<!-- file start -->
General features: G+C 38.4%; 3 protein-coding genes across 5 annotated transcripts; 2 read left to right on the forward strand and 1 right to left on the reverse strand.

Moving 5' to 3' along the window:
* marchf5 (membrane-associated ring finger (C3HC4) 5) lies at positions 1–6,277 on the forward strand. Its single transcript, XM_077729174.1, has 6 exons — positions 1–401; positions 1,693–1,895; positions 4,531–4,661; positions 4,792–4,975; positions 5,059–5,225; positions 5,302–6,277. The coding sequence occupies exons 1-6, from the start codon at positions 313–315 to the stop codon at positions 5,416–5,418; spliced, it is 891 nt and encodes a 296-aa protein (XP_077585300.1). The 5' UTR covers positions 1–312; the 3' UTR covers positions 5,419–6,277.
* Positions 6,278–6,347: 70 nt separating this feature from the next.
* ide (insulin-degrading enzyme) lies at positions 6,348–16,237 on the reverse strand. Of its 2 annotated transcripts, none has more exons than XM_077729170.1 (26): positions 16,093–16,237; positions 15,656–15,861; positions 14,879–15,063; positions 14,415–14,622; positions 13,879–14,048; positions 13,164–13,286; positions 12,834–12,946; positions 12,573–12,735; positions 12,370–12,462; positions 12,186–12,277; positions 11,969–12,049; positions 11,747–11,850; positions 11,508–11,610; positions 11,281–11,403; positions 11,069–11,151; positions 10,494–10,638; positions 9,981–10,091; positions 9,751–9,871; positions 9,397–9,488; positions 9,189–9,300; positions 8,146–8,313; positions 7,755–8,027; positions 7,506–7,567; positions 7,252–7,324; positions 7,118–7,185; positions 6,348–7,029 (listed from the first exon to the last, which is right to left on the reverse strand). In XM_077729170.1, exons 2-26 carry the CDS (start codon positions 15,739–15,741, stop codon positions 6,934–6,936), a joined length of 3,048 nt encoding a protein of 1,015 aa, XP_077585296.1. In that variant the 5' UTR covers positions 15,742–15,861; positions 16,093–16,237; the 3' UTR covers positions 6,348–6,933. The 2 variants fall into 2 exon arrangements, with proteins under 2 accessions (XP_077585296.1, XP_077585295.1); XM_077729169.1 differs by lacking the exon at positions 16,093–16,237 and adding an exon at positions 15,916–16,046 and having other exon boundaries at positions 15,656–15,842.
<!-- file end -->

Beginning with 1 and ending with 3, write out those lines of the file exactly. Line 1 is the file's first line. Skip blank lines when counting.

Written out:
General features: G+C 38.4%; 3 protein-coding genes across 5 annotated transcripts; 2 read left to right on the forward strand and 1 right to left on the reverse strand.

Moving 5' to 3' along the window:
* marchf5 (membrane-associated ring finger (C3HC4) 5) lies at positions 1–6,277 on the forward strand. Its single transcript, XM_077729174.1, has 6 exons — positions 1–401; positions 1,693–1,895; positions 4,531–4,661; positions 4,792–4,975; positions 5,059–5,225; positions 5,302–6,277. The coding sequence occupies exons 1-6, from the start codon at positions 313–315 to the stop codon at positions 5,416–5,418; spliced, it is 891 nt and encodes a 296-aa protein (XP_077585300.1). The 5' UTR covers positions 1–312; the 3' UTR covers positions 5,419–6,277.